Fibroids1: Where do you see new trends, improvements and new possibilities in UFE?
Dr. Reed: The field is very exciting because fibroids are so common, occurring in up to 50 percent of all women. Being relatively new, it is still necessary to discover the optimal embolic material and particle size. Also, a better-working relationship between gynecology and radiology would be very beneficial in the future development of UFE.
Fibroids1: What do you feel is the most rewarding part of your work, in regards to the UFE procedure?
Dr. Reed: It is very rewarding to realize what UFE can offer women who suffer from symptomatic fibroids. So many women have hysterectomies for fibroids. A hysterectomy is a difficult operation to go through, requiring a long period in the hospital and six to 12 weeks of recovery time. The operation also has a large risk of complications. We can offer uterine fibroid embolization, a less invasive procedure that is done as an outpatient and diminishes recovery time to one week. It is very rewarding to treat women that have fibroids and offer them an alternative that is so much better than the surgical options.
Fibroids1: Are there women that uterine fibroid embolization is not an option for?
Dr. Reed: Patients are screened very carefully. If a woman has a condition other than fibroids causing her symptoms, she may require surgery. However, women that only have fibroids usually do very well with embolization. If very large fibroids are involved, larger than 10 centimeters, embolization may not be as effective. Also, women who desire future fertilty may opt for a myomectomy.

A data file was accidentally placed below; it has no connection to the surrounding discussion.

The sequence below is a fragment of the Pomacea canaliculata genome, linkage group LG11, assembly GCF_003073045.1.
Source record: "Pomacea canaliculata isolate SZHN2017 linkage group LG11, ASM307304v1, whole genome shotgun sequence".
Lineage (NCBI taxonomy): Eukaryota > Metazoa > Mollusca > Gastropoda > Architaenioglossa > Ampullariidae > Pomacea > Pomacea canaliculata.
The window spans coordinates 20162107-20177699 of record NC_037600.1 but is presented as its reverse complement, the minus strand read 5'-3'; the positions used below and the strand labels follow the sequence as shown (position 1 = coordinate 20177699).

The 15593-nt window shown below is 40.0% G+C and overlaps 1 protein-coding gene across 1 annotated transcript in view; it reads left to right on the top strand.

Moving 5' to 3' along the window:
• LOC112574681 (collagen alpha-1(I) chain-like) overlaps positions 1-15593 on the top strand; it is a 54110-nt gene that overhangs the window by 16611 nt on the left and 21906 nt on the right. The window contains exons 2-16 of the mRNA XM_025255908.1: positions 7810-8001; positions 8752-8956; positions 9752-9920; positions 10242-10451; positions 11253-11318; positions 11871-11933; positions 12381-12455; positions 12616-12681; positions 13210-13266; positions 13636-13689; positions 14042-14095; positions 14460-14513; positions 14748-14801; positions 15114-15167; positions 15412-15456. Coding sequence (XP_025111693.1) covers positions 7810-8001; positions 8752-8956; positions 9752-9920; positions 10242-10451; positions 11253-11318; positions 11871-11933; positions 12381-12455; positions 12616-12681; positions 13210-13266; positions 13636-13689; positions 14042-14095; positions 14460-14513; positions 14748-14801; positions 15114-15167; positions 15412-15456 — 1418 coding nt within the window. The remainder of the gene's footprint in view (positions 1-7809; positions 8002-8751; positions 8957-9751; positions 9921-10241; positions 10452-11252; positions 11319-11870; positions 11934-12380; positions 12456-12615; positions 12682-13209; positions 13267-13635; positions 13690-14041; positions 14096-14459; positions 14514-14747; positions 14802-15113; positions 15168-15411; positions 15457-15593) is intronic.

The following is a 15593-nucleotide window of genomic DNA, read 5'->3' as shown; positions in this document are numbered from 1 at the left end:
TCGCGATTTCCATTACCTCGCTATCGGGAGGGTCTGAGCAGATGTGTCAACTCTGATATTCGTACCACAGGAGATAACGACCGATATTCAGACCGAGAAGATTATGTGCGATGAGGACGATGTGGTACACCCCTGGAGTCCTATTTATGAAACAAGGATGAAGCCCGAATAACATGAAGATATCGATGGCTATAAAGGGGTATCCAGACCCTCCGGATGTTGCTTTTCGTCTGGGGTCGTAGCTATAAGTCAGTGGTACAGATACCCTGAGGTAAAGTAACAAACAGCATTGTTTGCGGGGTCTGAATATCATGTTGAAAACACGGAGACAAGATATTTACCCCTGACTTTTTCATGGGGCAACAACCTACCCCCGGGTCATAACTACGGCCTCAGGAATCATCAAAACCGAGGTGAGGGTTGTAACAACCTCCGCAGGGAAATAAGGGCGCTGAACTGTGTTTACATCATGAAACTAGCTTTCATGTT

Fibroids1: What advice do you give women before deciding on surgery?
Dr. Reed: It is important that women understand fibroid treatment is only necessary if symptoms are present, which only occurs in a quarter of the women with fibroids. If there are symptoms that are attributed to fibroids, I advise women on what their options are.
Fibroids1: What are the options for women suffering symptoms from fibroids?
Dr. Reed: There are four options:
1. To do nothing.
2. Hormonal treatment. This treatment is temporary and can cause menopausal symptoms.
3. Surgical options: Myomectomy or hysterectomy. These treatments require general anesthesia, a four-night hospital stay, a long recovery (6 to 12 weeks), and are associated with a 20 – 25 percent incidence of complications.
4. Uterine Fibroid Embolization. This less invasive alternative does not need general anesthesia and can be done as an outpatient or with an overnight stay. Most patients are back to full activity in one week.
Fibroids1: Why are so many women not taking advantage of UFE as an option for uterine fibroids?
Dr. Reed: When women experience symptoms from fibroids they typically seek treatment from a gynecologist. They are often unaware of what an interventional radiologist is or how we can help with symptomatic fibroids. For example, if a woman has severe vaginal bleeding, she would typically call her gynecologist. It is unlikely that a gynecologist will refer a problem to an interventional radiologist if they know they can treat the problem with a surgical procedure.
In the future I hope that patients are referred to UFE specialists. Web sites like fibroids1.com are very beneficial to disseminate information and help women understand their options.